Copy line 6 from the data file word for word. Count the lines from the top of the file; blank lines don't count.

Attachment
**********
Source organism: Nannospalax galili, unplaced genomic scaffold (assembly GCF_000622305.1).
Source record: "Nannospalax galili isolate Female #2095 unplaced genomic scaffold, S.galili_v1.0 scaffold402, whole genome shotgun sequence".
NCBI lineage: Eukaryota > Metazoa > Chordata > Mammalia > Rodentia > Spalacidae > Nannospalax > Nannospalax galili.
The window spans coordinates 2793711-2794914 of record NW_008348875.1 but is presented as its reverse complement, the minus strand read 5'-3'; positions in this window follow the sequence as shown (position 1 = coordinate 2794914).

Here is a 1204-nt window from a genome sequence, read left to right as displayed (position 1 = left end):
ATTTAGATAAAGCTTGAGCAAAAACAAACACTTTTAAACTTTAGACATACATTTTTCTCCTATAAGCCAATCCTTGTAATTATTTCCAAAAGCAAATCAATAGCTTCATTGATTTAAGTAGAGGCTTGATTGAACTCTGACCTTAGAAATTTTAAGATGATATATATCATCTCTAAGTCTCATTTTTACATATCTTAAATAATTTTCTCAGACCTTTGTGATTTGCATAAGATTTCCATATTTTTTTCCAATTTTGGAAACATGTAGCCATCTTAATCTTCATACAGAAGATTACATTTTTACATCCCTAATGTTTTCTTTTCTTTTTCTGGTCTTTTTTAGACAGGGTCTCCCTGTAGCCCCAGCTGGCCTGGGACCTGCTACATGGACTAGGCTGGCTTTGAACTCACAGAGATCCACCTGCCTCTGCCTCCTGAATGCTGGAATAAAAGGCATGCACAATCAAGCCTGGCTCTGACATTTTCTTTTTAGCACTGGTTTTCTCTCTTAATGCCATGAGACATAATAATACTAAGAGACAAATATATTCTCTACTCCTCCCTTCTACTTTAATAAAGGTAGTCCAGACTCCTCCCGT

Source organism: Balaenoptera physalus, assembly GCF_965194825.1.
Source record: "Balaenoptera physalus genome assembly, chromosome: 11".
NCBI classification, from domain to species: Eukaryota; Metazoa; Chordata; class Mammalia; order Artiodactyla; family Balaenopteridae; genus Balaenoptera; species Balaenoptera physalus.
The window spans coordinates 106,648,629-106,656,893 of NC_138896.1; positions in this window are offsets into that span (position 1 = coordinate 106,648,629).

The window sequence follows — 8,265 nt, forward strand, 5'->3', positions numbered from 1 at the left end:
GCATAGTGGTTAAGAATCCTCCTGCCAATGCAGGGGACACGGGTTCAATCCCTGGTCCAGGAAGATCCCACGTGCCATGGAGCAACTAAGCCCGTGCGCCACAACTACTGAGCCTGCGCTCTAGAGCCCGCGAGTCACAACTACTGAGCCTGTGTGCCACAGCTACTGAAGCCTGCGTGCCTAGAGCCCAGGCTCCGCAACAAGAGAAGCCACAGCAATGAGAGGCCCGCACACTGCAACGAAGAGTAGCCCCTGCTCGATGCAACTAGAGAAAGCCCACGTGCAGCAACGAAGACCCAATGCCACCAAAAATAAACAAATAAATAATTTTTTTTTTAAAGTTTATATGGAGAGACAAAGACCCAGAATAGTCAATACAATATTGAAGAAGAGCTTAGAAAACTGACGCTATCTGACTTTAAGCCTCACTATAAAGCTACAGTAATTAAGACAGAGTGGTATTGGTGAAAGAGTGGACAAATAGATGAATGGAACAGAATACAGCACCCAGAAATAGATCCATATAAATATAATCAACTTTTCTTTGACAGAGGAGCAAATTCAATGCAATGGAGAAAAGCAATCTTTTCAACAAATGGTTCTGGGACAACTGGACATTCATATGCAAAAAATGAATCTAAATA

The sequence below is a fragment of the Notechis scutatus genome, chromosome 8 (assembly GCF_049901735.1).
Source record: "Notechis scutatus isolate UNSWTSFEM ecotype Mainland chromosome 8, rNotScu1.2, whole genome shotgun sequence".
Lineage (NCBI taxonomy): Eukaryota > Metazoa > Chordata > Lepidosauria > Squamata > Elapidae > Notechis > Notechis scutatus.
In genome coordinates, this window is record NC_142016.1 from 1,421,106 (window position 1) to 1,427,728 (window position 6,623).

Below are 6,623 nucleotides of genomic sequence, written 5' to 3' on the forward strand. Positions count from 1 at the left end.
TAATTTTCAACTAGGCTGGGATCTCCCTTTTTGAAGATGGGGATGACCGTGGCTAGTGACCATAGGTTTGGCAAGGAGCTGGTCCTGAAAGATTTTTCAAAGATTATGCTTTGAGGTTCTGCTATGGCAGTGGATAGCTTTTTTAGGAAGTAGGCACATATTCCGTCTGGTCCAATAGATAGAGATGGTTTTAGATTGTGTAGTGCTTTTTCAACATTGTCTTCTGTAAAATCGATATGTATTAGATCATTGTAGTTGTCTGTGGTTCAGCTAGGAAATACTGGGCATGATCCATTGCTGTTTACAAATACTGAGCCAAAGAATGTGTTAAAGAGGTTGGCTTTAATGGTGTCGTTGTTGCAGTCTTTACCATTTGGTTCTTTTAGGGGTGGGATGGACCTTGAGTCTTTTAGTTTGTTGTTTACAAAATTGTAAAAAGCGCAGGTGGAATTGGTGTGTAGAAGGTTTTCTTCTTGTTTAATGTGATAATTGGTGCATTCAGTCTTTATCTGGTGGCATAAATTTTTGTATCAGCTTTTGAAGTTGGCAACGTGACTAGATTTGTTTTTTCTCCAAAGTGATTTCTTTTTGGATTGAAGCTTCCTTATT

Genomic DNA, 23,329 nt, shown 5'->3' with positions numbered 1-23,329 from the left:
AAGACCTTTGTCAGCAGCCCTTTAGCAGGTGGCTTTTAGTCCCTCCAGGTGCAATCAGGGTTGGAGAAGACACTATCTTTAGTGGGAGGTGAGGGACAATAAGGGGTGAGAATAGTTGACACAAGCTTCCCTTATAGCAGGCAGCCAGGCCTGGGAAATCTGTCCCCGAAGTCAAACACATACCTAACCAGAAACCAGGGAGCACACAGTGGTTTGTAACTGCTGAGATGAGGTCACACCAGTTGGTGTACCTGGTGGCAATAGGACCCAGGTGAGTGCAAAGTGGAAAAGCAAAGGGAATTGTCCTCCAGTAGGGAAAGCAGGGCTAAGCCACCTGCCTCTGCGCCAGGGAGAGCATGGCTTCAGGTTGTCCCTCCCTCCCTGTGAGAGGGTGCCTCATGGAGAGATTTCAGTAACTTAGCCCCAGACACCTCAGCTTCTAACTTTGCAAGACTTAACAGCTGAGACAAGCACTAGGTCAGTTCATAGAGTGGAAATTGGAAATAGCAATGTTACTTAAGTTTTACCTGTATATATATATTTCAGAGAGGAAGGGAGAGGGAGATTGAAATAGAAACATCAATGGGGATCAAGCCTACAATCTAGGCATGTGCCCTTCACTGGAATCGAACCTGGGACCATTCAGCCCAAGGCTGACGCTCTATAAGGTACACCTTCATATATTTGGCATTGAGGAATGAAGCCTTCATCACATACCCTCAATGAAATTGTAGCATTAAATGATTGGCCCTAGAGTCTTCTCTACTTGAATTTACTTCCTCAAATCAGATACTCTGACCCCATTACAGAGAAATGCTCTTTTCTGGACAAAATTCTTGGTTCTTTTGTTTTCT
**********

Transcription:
ATTTAGATAAAGCTTGAGCAAAAACAAACACTTTTAAACTTTAGACATACATTTTTCTCCTATAAGCCAATCCTTGTAATTATTTCCAAAAGCAAATCAATAGCTTCATTGATTTAAGTAGAGGCTTGATTGAACTCTGACCTTAGAAATTTTAAGATGATATATATCATCTCTAAGTCTCATTTTTACATATCTTAAATAATTTTCTCAGACCTTTGTGATTTGCATAAGATTTCCATATTTTTTTCCAATTTTGGAAACATGTAGCCATCTTAATCTTCATACAGAAGATTACATTTTTACATCCCTAATGTTTTCTTTTCTTTTTCTGGTCTTTTTTAGACAGGGTCTCCCTGTAGCCCCAGCTGGCCTGGGACCTGCTACATGGACTAGGCTGGCTTTGAACTCACAGAGATCCACCTGCCTCTGCCTCCTGAATGCTGGAATAAAAGGCATGCACAATCAAGCCTGGCTCTGACATTTTCTTTTTAGCACTGGTTTTCTCTCTTAATGCCATGAGACATAATAATACTAAGAGACAAATATATTCTCTACTCCTCCCTTCTACTTTAATAAAGGTAGTCCAGACTCCTCCCGT